I don't think its about "gaming the system" - borrowers who are savvy can still do just that.
Instead of borrowing $35k, they could borrow $34,975 and save 1 or 2 risk modifier dings.

It all comes down to competition and potential competition in my opinion.

faeriering

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Re: Lending Club Proprietary Model Ranking
« Reply #7 on: January 26, 2013, 01:06:46 AM »
I think it's because they don't want lenders to know how many "less than prime" borrowers they are making loans available to now.  I am a bit of a pessimist though.  I don't see what advantage/disadvantage they would have in the market place for publishing their criteria besides making their lenders more informed investors.  Prosper doesn't copy LC rate setting model.

AnilG

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Re: Lending Club Proprietary Model Ranking
« Reply #8 on: January 26, 2013, 01:31:36 PM »
I also don't see the benefits of not describing how LC assigns credit grade. It is going to reduce the reliability and trustworthiness of credit grade as loan quality proxy.

The more concerning for me is the presence of borrowers with current delinquencies, previous bankruptcies, tax liens, collections and Lending Club credit grade model not accounting for these factors in assigning credit grade. I understand expanding borrower base but the loan quality model should account for such negative factors.

Right now, too many such loans show up in grade A to C. I believe no lender will rate borrowers with previous bankruptcy who runs up credit card balance again as same risk as the borrower who has no previous bankruptcy and does the same.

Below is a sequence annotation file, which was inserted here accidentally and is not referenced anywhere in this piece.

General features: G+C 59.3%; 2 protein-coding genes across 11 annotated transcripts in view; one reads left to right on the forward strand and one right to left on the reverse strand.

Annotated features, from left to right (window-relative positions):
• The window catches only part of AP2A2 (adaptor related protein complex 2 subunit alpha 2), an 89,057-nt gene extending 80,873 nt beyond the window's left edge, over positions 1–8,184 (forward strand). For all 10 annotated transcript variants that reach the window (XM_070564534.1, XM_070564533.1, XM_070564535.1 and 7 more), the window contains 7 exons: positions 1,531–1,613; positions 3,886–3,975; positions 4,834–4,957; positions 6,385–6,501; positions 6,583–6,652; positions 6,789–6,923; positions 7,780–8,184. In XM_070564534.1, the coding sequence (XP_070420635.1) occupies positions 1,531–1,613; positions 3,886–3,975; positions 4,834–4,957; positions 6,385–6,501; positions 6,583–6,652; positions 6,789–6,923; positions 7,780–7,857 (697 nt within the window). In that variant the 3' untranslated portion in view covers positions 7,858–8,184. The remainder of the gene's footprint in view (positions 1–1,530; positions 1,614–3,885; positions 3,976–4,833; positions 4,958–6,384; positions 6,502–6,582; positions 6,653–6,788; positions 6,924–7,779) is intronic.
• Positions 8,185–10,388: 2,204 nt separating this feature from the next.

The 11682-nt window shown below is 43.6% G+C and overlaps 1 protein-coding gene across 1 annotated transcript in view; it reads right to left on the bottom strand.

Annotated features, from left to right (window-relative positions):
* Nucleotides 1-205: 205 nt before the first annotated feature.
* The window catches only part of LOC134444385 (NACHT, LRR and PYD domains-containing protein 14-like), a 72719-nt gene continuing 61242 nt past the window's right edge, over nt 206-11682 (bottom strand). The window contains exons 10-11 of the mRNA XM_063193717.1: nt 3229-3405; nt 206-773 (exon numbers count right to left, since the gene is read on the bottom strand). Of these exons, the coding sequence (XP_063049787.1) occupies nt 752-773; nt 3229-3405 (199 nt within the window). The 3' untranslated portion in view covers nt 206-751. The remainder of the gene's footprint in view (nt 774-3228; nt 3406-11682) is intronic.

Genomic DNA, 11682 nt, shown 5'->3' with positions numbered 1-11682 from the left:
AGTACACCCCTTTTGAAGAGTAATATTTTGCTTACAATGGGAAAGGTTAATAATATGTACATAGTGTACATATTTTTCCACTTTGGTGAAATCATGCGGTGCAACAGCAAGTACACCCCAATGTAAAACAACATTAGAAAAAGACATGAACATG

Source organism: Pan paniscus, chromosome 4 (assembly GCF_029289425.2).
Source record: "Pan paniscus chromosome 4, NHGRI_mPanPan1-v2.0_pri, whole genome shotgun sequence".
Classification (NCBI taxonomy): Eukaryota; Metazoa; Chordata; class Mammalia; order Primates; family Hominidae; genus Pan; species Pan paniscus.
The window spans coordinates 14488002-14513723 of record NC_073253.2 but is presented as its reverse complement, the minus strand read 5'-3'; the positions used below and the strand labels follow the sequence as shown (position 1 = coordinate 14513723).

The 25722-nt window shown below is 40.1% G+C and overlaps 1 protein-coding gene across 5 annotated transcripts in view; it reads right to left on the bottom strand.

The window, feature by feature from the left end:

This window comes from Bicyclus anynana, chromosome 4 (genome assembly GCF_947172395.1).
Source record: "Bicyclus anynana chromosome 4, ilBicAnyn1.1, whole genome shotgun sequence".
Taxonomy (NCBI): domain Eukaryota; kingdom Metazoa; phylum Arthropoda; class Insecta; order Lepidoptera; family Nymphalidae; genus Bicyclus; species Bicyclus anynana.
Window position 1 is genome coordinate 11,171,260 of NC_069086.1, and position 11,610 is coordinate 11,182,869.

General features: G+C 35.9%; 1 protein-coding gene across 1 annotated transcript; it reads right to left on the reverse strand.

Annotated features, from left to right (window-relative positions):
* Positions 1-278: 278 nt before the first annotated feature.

I think it's because they don't want lenders to know how many "less than prime" borrowers they are making loans available to now.  I am a bit of a pessimist though.  I don't see what advantage/disadvantage they would have in the market place for publishing their criteria besides making their lenders more informed investors.  Prosper doesn't copy LC rate setting model.
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breitenm

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Re: Lending Club Proprietary Model Ranking
« Reply #9 on: January 26, 2013, 02:37:23 PM »
I find it slightly worrying that they changed their methodology. Without knowing what the new method is, it's hard to compare loan quality across time. It's harder to do any accurate statistics from historical data if the meaning of a D rating changes somewhere in the middle even slightly. On the other hand IIRC Fico also adjusts their scoring from time to time, but they put in a lot of effort to preserve the meaning of the scores. I hope Lending Club will explain in a bit more detail what they changed and if the meaning of the levels is still roughly the same.
My LendingClub Credit Rating Model: http://cervisia.org/lc_credit/

Zach

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Re: Lending Club Proprietary Model Ranking
« Reply #10 on: January 26, 2013, 06:03:31 PM »
I also don't see the benefits of not describing how LC assigns credit grade. It is going to reduce the reliability and trustworthiness of credit grade as loan quality proxy.

The more concerning for me is the presence of borrowers with current delinquencies, previous bankruptcies, tax liens, collections and Lending Club credit grade model not accounting for these factors in assigning credit grade. I understand expanding borrower base but the loan quality model should account for such negative factors.

Right now, too many such loans show up in grade A to C. I believe no lender will rate borrowers with previous bankruptcy who runs up credit card balance again as same risk as the borrower who has no previous bankruptcy and does the same.

It shouldn't really make much of a difference so long as the same credit/listing data is both available and consistent throughout the loan database. Services like Interest Radar or P2P Analytics are using risk factors that don't specifically count on the credit grade assigned by LC, rather a large combination of the factors that correlate most with defaults.

I am confident LC knows what they're doing and I'm sure much statistical analysis went into expanding their borrower customer base, while not compromising investor returns - only time will tell for sure.